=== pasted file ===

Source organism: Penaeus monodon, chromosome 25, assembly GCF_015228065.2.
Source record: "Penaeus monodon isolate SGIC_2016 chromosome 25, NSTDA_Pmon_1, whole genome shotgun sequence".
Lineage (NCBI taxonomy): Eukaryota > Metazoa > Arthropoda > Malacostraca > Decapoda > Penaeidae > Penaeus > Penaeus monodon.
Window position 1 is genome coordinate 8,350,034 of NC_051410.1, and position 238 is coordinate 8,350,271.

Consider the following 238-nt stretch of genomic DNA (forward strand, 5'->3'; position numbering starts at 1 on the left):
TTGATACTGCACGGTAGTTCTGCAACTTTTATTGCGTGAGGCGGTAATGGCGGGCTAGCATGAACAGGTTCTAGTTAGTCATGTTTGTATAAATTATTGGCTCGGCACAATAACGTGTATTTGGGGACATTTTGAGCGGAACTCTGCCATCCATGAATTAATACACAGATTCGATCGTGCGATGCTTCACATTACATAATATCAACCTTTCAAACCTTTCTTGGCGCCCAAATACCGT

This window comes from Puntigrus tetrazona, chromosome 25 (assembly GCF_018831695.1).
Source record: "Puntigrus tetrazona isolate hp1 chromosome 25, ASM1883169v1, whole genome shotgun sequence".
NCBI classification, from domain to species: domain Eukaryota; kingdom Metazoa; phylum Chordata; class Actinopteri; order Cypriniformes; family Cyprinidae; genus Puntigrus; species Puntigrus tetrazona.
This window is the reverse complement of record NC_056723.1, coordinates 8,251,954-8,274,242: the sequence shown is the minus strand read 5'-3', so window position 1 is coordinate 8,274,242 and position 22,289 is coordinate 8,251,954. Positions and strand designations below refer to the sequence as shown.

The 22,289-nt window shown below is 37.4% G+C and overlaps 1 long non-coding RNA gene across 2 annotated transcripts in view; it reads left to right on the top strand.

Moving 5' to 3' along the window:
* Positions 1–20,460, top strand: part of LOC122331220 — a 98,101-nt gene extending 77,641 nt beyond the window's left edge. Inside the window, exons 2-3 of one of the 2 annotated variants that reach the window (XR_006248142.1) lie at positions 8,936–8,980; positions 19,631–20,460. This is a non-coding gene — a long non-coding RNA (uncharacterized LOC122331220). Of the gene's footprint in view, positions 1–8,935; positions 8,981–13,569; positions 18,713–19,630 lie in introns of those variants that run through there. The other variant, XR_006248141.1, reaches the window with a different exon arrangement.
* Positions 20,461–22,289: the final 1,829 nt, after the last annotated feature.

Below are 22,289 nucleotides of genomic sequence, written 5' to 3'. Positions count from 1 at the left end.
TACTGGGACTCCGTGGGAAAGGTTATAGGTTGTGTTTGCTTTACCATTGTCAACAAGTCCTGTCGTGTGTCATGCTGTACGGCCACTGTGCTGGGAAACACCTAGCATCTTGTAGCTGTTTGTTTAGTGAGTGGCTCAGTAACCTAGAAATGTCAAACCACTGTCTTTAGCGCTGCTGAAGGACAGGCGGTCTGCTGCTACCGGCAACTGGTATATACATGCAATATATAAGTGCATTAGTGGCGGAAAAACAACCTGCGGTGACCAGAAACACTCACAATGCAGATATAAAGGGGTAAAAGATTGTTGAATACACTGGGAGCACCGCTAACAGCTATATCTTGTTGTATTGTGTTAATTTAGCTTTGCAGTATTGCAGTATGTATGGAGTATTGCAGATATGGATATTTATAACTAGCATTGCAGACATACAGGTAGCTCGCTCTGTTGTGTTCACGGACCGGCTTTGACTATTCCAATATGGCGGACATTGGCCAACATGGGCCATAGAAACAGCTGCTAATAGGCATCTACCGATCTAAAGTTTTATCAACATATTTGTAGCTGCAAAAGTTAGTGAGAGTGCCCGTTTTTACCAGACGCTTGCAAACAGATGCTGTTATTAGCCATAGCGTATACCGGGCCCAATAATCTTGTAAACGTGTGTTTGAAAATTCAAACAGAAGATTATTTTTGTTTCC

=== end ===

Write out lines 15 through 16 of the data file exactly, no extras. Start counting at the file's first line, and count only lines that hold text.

Below are 22,289 nucleotides of genomic sequence, written 5' to 3'. Positions count from 1 at the left end.
TACTGGGACTCCGTGGGAAAGGTTATAGGTTGTGTTTGCTTTACCATTGTCAACAAGTCCTGTCGTGTGTCATGCTGTACGGCCACTGTGCTGGGAAACACCTAGCATCTTGTAGCTGTTTGTTTAGTGAGTGGCTCAGTAACCTAGAAATGTCAAACCACTGTCTTTAGCGCTGCTGAAGGACAGGCGGTCTGCTGCTACCGGCAACTGGTATATACATGCAATATATAAGTGCATTAGTGGCGGAAAAACAACCTGCGGTGACCAGAAACACTCACAATGCAGATATAAAGGGGTAAAAGATTGTTGAATACACTGGGAGCACCGCTAACAGCTATATCTTGTTGTATTGTGTTAATTTAGCTTTGCAGTATTGCAGTATGTATGGAGTATTGCAGATATGGATATTTATAACTAGCATTGCAGACATACAGGTAGCTCGCTCTGTTGTGTTCACGGACCGGCTTTGACTATTCCAATATGGCGGACATTGGCCAACATGGGCCATAGAAACAGCTGCTAATAGGCATCTACCGATCTAAAGTTTTATCAACATATTTGTAGCTGCAAAAGTTAGTGAGAGTGCCCGTTTTTACCAGACGCTTGCAAACAGATGCTGTTATTAGCCATAGCGTATACCGGGCCCAATAATCTTGTAAACGTGTGTTTGAAAATTCAAACAGAAGATTATTTTTGTTTCC